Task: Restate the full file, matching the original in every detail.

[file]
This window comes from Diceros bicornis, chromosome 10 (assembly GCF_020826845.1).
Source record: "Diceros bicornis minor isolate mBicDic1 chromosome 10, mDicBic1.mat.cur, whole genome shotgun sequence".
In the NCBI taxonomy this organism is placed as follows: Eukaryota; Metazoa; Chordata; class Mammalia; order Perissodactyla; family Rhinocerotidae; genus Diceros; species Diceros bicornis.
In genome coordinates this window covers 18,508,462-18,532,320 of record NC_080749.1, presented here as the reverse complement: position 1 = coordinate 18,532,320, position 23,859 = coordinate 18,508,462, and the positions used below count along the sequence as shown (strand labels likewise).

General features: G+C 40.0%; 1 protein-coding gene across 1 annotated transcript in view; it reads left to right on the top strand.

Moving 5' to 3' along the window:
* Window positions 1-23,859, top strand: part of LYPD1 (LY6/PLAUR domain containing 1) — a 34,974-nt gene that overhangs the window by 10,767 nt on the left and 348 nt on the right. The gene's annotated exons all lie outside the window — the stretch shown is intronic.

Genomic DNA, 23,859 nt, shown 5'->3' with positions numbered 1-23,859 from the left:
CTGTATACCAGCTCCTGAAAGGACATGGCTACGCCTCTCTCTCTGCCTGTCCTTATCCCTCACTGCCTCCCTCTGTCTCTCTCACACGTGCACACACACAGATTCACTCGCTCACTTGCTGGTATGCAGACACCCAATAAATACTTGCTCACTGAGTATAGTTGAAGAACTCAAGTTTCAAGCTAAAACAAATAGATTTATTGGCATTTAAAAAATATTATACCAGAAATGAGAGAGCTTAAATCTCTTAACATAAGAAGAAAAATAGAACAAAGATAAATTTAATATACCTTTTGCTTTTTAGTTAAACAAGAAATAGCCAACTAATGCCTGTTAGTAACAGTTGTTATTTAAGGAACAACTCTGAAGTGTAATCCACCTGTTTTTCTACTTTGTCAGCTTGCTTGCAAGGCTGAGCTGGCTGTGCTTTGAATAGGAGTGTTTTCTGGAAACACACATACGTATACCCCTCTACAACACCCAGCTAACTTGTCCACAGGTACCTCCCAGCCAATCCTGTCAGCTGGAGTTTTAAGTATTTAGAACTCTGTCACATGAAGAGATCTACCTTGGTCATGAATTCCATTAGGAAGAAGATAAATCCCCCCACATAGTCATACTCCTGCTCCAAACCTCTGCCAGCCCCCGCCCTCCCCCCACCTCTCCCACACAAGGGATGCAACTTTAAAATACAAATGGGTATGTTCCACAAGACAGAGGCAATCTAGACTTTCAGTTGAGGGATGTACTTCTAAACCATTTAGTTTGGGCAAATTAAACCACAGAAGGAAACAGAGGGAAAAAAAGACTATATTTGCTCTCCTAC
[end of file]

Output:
This window comes from Diceros bicornis, chromosome 10 (assembly GCF_020826845.1).
Source record: "Diceros bicornis minor isolate mBicDic1 chromosome 10, mDicBic1.mat.cur, whole genome shotgun sequence".
In the NCBI taxonomy this organism is placed as follows: Eukaryota; Metazoa; Chordata; class Mammalia; order Perissodactyla; family Rhinocerotidae; genus Diceros; species Diceros bicornis.
In genome coordinates this window covers 18,508,462-18,532,320 of record NC_080749.1, presented here as the reverse complement: position 1 = coordinate 18,532,320, position 23,859 = coordinate 18,508,462, and the positions used below count along the sequence as shown (strand labels likewise).

General features: G+C 40.0%; 1 protein-coding gene across 1 annotated transcript in view; it reads left to right on the top strand.

Moving 5' to 3' along the window:
* Window positions 1-23,859, top strand: part of LYPD1 (LY6/PLAUR domain containing 1) — a 34,974-nt gene that overhangs the window by 10,767 nt on the left and 348 nt on the right. The gene's annotated exons all lie outside the window — the stretch shown is intronic.

Genomic DNA, 23,859 nt, shown 5'->3' with positions numbered 1-23,859 from the left:
CTGTATACCAGCTCCTGAAAGGACATGGCTACGCCTCTCTCTCTGCCTGTCCTTATCCCTCACTGCCTCCCTCTGTCTCTCTCACACGTGCACACACACAGATTCACTCGCTCACTTGCTGGTATGCAGACACCCAATAAATACTTGCTCACTGAGTATAGTTGAAGAACTCAAGTTTCAAGCTAAAACAAATAGATTTATTGGCATTTAAAAAATATTATACCAGAAATGAGAGAGCTTAAATCTCTTAACATAAGAAGAAAAATAGAACAAAGATAAATTTAATATACCTTTTGCTTTTTAGTTAAACAAGAAATAGCCAACTAATGCCTGTTAGTAACAGTTGTTATTTAAGGAACAACTCTGAAGTGTAATCCACCTGTTTTTCTACTTTGTCAGCTTGCTTGCAAGGCTGAGCTGGCTGTGCTTTGAATAGGAGTGTTTTCTGGAAACACACATACGTATACCCCTCTACAACACCCAGCTAACTTGTCCACAGGTACCTCCCAGCCAATCCTGTCAGCTGGAGTTTTAAGTATTTAGAACTCTGTCACATGAAGAGATCTACCTTGGTCATGAATTCCATTAGGAAGAAGATAAATCCCCCCACATAGTCATACTCCTGCTCCAAACCTCTGCCAGCCCCCGCCCTCCCCCCACCTCTCCCACACAAGGGATGCAACTTTAAAATACAAATGGGTATGTTCCACAAGACAGAGGCAATCTAGACTTTCAGTTGAGGGATGTACTTCTAAACCATTTAGTTTGGGCAAATTAAACCACAGAAGGAAACAGAGGGAAAAAAAGACTATATTTGCTCTCCTAC